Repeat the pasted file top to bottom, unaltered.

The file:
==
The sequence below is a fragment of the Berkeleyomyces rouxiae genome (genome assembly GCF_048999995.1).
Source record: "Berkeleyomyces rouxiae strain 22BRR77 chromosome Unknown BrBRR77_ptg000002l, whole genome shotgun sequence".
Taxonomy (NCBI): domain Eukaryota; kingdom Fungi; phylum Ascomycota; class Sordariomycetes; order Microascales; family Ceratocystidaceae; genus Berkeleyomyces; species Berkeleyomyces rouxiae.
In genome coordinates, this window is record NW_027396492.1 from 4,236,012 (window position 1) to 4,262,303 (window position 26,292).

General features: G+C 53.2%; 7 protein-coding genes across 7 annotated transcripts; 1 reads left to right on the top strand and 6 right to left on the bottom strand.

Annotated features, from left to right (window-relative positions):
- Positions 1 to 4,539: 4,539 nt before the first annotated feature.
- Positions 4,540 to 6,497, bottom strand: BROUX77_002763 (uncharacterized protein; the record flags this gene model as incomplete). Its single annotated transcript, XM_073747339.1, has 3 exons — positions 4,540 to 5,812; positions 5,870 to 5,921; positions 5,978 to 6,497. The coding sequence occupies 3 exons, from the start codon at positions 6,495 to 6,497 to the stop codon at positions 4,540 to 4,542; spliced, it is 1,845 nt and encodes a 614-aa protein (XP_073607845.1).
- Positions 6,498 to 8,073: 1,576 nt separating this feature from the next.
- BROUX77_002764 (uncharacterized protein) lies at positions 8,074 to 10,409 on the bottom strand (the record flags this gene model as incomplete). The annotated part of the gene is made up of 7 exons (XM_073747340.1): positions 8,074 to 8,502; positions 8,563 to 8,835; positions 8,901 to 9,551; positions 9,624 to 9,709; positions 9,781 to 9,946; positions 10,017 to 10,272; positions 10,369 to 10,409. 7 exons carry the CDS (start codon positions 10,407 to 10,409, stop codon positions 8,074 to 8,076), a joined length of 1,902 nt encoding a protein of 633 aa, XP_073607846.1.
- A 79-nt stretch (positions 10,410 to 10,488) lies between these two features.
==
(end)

The sequence below is a fragment of the Berkeleyomyces rouxiae genome (genome assembly GCF_048999995.1).
Source record: "Berkeleyomyces rouxiae strain 22BRR77 chromosome Unknown BrBRR77_ptg000002l, whole genome shotgun sequence".
Taxonomy (NCBI): domain Eukaryota; kingdom Fungi; phylum Ascomycota; class Sordariomycetes; order Microascales; family Ceratocystidaceae; genus Berkeleyomyces; species Berkeleyomyces rouxiae.
In genome coordinates, this window is record NW_027396492.1 from 4,236,012 (window position 1) to 4,262,303 (window position 26,292).

General features: G+C 53.2%; 7 protein-coding genes across 7 annotated transcripts; 1 reads left to right on the top strand and 6 right to left on the bottom strand.

Annotated features, from left to right (window-relative positions):
- Positions 1 to 4,539: 4,539 nt before the first annotated feature.
- Positions 4,540 to 6,497, bottom strand: BROUX77_002763 (uncharacterized protein; the record flags this gene model as incomplete). Its single annotated transcript, XM_073747339.1, has 3 exons — positions 4,540 to 5,812; positions 5,870 to 5,921; positions 5,978 to 6,497. The coding sequence occupies 3 exons, from the start codon at positions 6,495 to 6,497 to the stop codon at positions 4,540 to 4,542; spliced, it is 1,845 nt and encodes a 614-aa protein (XP_073607845.1).
- Positions 6,498 to 8,073: 1,576 nt separating this feature from the next.
- BROUX77_002764 (uncharacterized protein) lies at positions 8,074 to 10,409 on the bottom strand (the record flags this gene model as incomplete). The annotated part of the gene is made up of 7 exons (XM_073747340.1): positions 8,074 to 8,502; positions 8,563 to 8,835; positions 8,901 to 9,551; positions 9,624 to 9,709; positions 9,781 to 9,946; positions 10,017 to 10,272; positions 10,369 to 10,409. 7 exons carry the CDS (start codon positions 10,407 to 10,409, stop codon positions 8,074 to 8,076), a joined length of 1,902 nt encoding a protein of 633 aa, XP_073607846.1.
- A 79-nt stretch (positions 10,410 to 10,488) lies between these two features.